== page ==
Washington, 19 October 1999 (RFE/RL) -- U.S. President Bill Clinton accused his Republican opponents in Congress of a "new American isolationism" in rejecting their $12.6 billion foreign aid proposal for the 2000 fiscal year.
Clinton had asked for $2.3 billion more than Congress proposed.
He told reporters at the White House on Monday the proposal drafted by members of the Republican Party included no money to fund "our continuing work with the Russians to reduce their nuclear threat." Clinton vetoed the bill and said he wants Congress to approve a spending bill acceptable to him.
The president, a member of the Democratic Party, also accused Congress of limiting his administration's ability to help implement the Middle East peace accords reached last year at Wye Plantation near Washington.
White House Press Secretary Joe Lockhart echoed the president's views on isolationism at a briefing for reporters:
"On the broader question of foreign policy, the president, each passing day, gets ample evidence of the dangerous turn toward isolationism within the Republican Party."
A major element of Clinton's foreign aid request was $1.030 billion for all the former Soviet republics. Congress proposed $735 million.
In part, the president proposes spending $241 million on a U.S. State Department program to help find work for former Soviet nuclear weapons scientists in an attempt to make sure they do not sell their services to rogue states trying to develop nuclear weapons.
Despite the difference between Clinton and Congress, a top Republican congressional staff member says Clinton's complaint is exaggerated. Charles Flickner told our correspondent that the congressional proposal does not specify how the money must be spent.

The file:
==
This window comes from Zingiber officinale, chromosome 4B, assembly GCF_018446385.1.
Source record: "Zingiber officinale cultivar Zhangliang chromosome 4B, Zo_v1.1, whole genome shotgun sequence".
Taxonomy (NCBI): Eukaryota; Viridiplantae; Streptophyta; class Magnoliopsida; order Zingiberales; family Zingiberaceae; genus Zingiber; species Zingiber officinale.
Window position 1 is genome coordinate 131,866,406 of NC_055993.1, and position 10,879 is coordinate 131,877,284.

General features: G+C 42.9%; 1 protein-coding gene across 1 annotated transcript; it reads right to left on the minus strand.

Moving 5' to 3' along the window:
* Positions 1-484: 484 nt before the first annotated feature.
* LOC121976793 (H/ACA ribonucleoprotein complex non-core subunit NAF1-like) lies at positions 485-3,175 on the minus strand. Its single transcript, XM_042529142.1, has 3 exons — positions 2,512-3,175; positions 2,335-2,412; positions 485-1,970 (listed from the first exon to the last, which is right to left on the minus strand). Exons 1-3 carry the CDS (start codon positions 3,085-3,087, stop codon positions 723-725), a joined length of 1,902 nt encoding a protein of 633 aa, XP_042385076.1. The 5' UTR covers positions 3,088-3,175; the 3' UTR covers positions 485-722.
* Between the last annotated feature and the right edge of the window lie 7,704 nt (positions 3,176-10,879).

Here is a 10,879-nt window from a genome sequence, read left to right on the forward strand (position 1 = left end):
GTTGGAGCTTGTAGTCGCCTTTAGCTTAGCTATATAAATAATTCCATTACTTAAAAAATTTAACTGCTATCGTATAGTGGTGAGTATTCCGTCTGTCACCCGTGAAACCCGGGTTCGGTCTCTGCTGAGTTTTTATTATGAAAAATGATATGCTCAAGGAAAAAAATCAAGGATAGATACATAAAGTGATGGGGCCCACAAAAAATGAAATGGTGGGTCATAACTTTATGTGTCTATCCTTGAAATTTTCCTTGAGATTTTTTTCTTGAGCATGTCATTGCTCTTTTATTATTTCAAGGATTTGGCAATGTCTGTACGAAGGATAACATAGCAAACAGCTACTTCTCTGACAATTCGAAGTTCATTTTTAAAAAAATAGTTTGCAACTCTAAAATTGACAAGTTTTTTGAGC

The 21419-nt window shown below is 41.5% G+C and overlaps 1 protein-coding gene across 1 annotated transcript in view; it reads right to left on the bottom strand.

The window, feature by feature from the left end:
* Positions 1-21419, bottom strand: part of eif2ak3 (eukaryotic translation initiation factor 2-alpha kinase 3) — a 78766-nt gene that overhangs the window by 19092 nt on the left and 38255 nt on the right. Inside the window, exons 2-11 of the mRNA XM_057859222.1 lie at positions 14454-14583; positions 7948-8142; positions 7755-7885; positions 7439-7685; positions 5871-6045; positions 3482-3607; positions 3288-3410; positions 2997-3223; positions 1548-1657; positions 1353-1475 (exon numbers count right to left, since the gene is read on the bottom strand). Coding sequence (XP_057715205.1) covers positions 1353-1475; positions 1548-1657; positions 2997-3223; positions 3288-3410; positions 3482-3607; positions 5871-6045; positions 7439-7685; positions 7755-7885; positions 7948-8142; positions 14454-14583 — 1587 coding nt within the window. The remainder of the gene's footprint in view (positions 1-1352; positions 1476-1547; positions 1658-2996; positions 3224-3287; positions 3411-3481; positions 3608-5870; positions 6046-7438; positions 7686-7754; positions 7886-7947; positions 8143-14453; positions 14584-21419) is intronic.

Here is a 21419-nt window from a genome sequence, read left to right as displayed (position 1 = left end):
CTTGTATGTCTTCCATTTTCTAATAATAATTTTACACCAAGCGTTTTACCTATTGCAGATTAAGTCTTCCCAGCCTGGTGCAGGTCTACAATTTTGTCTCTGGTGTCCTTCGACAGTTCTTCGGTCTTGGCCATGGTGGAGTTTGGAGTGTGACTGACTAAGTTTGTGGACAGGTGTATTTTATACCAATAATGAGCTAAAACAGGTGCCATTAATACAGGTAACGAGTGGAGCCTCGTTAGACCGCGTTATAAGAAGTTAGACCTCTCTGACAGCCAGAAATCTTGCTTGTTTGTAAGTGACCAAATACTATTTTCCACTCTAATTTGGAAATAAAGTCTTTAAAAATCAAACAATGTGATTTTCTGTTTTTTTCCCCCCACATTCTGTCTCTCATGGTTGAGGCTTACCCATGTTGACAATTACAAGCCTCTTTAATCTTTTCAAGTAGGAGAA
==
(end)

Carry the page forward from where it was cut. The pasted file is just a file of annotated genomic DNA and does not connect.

"We are totally silent about the issue. We have done nothing in our bill that would impede him [Clinton] spending the whole amount [on lessening the nuclear threat in the former Soviet republics]."
Lincoln Gordon, a guest scholar on Eastern European studies at the Brookings Institution, a Washington think tank, says the security issue in the former Soviet republics is of paramount importance. He says any reduction in spending on this front would be harmful.
"I think this is really very important because, clearly, Russia is at a crucial point of decision about what its own kind of military program is going to be."
But Gordon stressed that he was not overly concerned about the final figures in the budget. He said they probably will not resemble either the proposals by Clinton or Congress. Gordon described the negotiations as "a game."
"This game -- I can't predict clearly the outcome of the game, but it is a game, and the interim steps in the game -- the veto of individual appropriations bills - still leaves the endgame open."
Both sides seem ready to talk about the rules. When he announced his veto of the foreign aid bill, Clinton said it was time for him to sit down with Congressional leaders. As the president put it, "We have to put politics aside and seek common ground."
Dick Armey (R-Texas), one of the Republican leaders in the House of Representatives, the lower house of Congress, seemed open to the idea.
"We ought to talk about that."
Armey said Republicans from Congress will go to the White House today (Tuesday) to meet with Clinton about how they can solve this and other budget problems.
The 2000 fiscal year began Oct. 1, but disagreements between Republicans and Democrats over spending has led to a stalemate. Congress passed a bill to keep the government operating temporarily until an overall budget can be worked out. That measure expires Thursday.